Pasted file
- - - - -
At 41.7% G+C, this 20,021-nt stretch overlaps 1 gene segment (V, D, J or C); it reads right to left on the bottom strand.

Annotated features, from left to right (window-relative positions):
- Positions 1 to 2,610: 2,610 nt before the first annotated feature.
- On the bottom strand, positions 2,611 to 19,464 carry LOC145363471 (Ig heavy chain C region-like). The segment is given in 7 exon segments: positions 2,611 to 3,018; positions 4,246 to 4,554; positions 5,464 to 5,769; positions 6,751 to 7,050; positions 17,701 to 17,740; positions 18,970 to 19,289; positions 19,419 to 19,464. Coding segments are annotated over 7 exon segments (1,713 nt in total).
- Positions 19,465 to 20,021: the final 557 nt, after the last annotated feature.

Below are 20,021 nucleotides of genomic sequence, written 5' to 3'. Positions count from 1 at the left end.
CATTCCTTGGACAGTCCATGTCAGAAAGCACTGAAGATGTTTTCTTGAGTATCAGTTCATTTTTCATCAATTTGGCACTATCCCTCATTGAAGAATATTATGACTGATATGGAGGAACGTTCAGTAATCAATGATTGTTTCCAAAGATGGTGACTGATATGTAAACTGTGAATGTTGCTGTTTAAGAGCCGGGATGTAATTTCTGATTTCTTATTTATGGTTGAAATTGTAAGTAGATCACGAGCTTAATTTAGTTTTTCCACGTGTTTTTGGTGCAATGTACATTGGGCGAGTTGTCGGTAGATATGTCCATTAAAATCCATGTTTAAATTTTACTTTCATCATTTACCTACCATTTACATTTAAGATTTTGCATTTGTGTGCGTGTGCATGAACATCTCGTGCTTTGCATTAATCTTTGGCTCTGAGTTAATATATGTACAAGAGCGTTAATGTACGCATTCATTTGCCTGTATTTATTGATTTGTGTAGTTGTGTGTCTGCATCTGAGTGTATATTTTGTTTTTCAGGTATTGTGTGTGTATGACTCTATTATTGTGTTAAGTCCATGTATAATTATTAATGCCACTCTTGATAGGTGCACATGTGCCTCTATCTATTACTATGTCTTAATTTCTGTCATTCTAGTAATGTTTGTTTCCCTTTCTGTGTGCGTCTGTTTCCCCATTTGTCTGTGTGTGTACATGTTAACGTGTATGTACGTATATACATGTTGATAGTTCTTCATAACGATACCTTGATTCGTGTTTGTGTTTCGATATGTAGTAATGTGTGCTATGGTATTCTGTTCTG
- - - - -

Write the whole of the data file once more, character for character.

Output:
At 41.7% G+C, this 20,021-nt stretch overlaps 1 gene segment (V, D, J or C); it reads right to left on the bottom strand.

Annotated features, from left to right (window-relative positions):
- Positions 1 to 2,610: 2,610 nt before the first annotated feature.
- On the bottom strand, positions 2,611 to 19,464 carry LOC145363471 (Ig heavy chain C region-like). The segment is given in 7 exon segments: positions 2,611 to 3,018; positions 4,246 to 4,554; positions 5,464 to 5,769; positions 6,751 to 7,050; positions 17,701 to 17,740; positions 18,970 to 19,289; positions 19,419 to 19,464. Coding segments are annotated over 7 exon segments (1,713 nt in total).
- Positions 19,465 to 20,021: the final 557 nt, after the last annotated feature.

Below are 20,021 nucleotides of genomic sequence, written 5' to 3'. Positions count from 1 at the left end.
CATTCCTTGGACAGTCCATGTCAGAAAGCACTGAAGATGTTTTCTTGAGTATCAGTTCATTTTTCATCAATTTGGCACTATCCCTCATTGAAGAATATTATGACTGATATGGAGGAACGTTCAGTAATCAATGATTGTTTCCAAAGATGGTGACTGATATGTAAACTGTGAATGTTGCTGTTTAAGAGCCGGGATGTAATTTCTGATTTCTTATTTATGGTTGAAATTGTAAGTAGATCACGAGCTTAATTTAGTTTTTCCACGTGTTTTTGGTGCAATGTACATTGGGCGAGTTGTCGGTAGATATGTCCATTAAAATCCATGTTTAAATTTTACTTTCATCATTTACCTACCATTTACATTTAAGATTTTGCATTTGTGTGCGTGTGCATGAACATCTCGTGCTTTGCATTAATCTTTGGCTCTGAGTTAATATATGTACAAGAGCGTTAATGTACGCATTCATTTGCCTGTATTTATTGATTTGTGTAGTTGTGTGTCTGCATCTGAGTGTATATTTTGTTTTTCAGGTATTGTGTGTGTATGACTCTATTATTGTGTTAAGTCCATGTATAATTATTAATGCCACTCTTGATAGGTGCACATGTGCCTCTATCTATTACTATGTCTTAATTTCTGTCATTCTAGTAATGTTTGTTTCCCTTTCTGTGTGCGTCTGTTTCCCCATTTGTCTGTGTGTGTACATGTTAACGTGTATGTACGTATATACATGTTGATAGTTCTTCATAACGATACCTTGATTCGTGTTTGTGTTTCGATATGTAGTAATGTGTGCTATGGTATTCTGTTCTG